The role of magnesium in cancer, diabetes, and more
Ordinary people do not think about magnesium when they think about how to prevent chronic diseases. But, there have been several significant studies about magnesium’s role in keeping your metabolism running efficiently—specifically in terms of insulin sensitivity, glucose regulation, and protection from type 2 diabetes.
Higher magnesium intake reduces risk of impaired glucose and insulin metabolism and slows progression from pre-diabetes to diabetes in middle-aged Americans. Researchers stated that, “Magnesium intake may be particularly beneficial in offsetting your risk of developing diabetes, if you are at high risk.”
Multiple studies have also shown that higher magnesium intake is associated with a higher bone mineral density in both men and women, and research from Norway has even found an association between magnesium in drinking water and a lower risk of hip fractures.
Magnesium may even help lower your risk of cancer, and a study published in the American Journal of Clinical Nutrition showed that higher intakes of dietary magnesium were associated with a lower risk of colorectal tumors.
Results from the meta-analysis indicated that for every 100 mg increase in magnesium intake, the risk of colorectal tumor decreased by 14%, while the risk of colorectal cancer was lowered by 12%. The researchers noted that magnesium’s anti-cancer effects may be related to its ability to reduce insulin resistance, which may positively affect the development of tumors.
Diet that influences your magnesium levels
Seaweed and green leafy vegetables like spinach and Swiss chard can be excellent sources of magnesium, as well as some beans, nuts, and seeds, like pumpkin, sunflower, and sesame seeds. The avocado fruit also contains magnesium. An excellent option to ensure you are getting enough of magnesium in your diet is to juice your veggies.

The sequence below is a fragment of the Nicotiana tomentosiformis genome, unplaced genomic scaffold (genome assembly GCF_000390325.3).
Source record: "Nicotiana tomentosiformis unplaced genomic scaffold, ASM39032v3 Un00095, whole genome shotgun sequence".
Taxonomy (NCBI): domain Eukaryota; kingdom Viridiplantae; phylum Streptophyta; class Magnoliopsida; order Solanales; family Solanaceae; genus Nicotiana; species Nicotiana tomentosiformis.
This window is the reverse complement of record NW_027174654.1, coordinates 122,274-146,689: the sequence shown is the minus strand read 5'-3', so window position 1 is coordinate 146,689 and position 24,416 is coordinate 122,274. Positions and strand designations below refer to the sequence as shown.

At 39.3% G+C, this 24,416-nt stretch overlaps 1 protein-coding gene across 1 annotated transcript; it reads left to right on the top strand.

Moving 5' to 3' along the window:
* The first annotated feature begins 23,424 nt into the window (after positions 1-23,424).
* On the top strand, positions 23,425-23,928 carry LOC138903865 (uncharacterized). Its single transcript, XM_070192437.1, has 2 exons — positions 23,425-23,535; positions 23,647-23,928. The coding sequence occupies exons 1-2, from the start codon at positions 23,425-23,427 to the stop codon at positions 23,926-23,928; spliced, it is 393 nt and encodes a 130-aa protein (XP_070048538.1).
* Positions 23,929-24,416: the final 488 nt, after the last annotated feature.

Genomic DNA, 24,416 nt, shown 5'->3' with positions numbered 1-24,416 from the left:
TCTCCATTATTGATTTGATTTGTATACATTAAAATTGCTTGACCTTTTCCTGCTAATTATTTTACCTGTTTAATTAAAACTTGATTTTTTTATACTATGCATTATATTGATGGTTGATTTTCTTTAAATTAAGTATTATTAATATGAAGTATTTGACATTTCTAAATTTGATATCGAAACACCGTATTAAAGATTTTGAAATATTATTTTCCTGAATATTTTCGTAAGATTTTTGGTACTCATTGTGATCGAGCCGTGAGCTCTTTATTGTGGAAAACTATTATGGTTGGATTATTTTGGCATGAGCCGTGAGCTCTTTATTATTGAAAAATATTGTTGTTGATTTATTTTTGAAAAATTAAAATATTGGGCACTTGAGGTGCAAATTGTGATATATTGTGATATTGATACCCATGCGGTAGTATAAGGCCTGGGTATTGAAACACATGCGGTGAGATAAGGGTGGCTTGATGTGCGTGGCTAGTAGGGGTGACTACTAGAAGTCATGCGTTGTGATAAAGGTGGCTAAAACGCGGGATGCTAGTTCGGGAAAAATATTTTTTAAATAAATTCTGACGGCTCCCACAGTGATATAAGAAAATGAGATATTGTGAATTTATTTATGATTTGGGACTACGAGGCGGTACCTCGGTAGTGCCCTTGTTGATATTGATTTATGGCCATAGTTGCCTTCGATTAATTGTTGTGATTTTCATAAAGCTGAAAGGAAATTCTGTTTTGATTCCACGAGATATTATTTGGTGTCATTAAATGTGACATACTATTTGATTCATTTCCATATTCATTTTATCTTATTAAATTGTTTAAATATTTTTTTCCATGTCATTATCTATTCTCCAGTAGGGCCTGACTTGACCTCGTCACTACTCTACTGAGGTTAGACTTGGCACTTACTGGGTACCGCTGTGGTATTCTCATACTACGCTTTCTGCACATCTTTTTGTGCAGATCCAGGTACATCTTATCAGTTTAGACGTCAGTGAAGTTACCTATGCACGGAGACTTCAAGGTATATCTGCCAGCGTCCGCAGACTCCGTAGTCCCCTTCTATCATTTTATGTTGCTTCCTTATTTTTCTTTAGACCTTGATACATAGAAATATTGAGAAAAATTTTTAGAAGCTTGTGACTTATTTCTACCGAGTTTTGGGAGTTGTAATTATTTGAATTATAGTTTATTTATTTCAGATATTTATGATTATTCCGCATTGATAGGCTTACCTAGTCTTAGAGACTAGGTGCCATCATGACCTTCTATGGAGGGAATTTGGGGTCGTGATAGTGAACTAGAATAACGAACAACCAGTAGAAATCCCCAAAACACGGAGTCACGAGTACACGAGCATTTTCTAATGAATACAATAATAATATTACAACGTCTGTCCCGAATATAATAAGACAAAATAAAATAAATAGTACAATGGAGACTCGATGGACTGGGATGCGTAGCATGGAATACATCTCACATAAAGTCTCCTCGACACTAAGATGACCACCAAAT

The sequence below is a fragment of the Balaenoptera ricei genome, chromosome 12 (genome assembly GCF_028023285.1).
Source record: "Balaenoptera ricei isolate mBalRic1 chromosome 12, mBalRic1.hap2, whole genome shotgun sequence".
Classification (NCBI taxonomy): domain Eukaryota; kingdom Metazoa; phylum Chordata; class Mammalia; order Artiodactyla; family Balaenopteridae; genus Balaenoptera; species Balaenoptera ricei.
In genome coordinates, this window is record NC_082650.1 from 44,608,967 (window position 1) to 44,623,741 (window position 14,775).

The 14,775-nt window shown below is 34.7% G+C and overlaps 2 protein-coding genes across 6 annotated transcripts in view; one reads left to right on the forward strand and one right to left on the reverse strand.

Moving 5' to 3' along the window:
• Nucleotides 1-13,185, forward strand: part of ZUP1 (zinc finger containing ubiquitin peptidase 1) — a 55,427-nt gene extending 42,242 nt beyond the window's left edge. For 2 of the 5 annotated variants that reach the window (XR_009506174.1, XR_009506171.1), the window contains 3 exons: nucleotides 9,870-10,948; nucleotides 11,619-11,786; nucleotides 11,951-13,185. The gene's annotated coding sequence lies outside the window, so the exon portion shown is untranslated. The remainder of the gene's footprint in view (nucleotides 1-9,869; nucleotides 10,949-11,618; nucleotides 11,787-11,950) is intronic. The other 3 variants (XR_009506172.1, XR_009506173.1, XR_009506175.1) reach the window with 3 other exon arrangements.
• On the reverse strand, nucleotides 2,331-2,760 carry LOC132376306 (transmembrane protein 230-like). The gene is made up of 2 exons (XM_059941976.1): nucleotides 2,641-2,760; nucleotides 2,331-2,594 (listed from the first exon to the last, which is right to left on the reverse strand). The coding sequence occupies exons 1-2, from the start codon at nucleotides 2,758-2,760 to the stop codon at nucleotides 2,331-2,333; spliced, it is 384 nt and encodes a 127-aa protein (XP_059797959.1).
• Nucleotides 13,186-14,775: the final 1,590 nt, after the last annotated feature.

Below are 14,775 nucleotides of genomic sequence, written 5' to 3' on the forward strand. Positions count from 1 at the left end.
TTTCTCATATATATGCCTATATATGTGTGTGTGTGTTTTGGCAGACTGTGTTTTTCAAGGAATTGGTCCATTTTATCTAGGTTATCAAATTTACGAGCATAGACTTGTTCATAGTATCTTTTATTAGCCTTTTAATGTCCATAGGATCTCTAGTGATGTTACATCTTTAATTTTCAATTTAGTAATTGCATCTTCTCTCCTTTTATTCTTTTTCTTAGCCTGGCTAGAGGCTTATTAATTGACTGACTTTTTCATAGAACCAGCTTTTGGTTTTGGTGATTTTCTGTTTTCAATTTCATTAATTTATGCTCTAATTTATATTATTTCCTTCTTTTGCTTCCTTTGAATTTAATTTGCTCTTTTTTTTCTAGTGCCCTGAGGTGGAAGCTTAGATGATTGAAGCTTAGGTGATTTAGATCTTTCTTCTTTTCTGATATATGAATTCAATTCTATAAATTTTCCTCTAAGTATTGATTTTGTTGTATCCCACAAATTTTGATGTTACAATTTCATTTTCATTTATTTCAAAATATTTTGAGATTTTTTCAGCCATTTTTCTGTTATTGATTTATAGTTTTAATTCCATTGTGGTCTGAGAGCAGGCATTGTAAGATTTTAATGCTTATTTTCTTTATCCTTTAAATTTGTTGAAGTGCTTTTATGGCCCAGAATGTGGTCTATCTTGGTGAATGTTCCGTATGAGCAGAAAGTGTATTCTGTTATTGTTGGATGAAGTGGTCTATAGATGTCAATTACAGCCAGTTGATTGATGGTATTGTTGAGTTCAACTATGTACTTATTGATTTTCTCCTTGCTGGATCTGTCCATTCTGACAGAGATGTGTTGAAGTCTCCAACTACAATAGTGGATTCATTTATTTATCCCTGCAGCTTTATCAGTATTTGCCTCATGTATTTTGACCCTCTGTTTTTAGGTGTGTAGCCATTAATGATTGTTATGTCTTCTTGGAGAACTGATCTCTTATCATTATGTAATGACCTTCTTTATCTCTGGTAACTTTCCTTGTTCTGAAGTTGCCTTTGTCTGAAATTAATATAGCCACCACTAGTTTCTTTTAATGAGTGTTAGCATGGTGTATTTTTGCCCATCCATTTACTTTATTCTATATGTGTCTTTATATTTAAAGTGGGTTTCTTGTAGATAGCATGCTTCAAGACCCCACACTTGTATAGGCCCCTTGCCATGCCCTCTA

However, most foods grown today are deficient in magnesium (and other minerals) because of the poor quality of the soil, so getting enough of it isn’t simply a matter of eating magnesium-rich foods (although this is important too). According to Dr. Dean:
“Magnesium is farmed out of the soil much more than calcium. A 100 ago, we would get maybe 500 milligrams of magnesium in an ordinary diet. Now we are lucky to get 200 milligrams.”
Herbicides, like glyphosate also act as chelators, effectively blocking the uptake and utilization of minerals in so many foods grown today. As a result, it can be quite difficult to find truly magnesium-rich foods. Cooking and processing further depletes food of magnesium.
Meanwhile, certain foods can actually influence your body’s absorption of magnesium. For instance, if you drink alcohol in excess, it may interfere with your body’s absorption of vitamin D, which in turn is helpful for magnesium absorption. If you eat a lot of sugar, it can also cause your body to excrete magnesium through your kidneys, “resulting in a net loss,” according to Dr. Danine Fruge, associate medical director at the Pritikin Longevity Center in Florida. The following factors are also associated with lower magnesium levels:
- an unhealthy digestive system, which impairs your body’s ability to absorb magnesium (Crohn’s disease, leaky gut, etc.)
- excessive intake of soda or caffeine
- older age (older adults are more likely to be magnesium deficient because absorption decreases with age and the elderly are more likely to take medications that can interfere with absorption)
- certain medications, including diuretics, certain antibiotics (such as gentamicin and tobramycin), corticosteroids (prednisone or Deltasone), antacids, and insulin.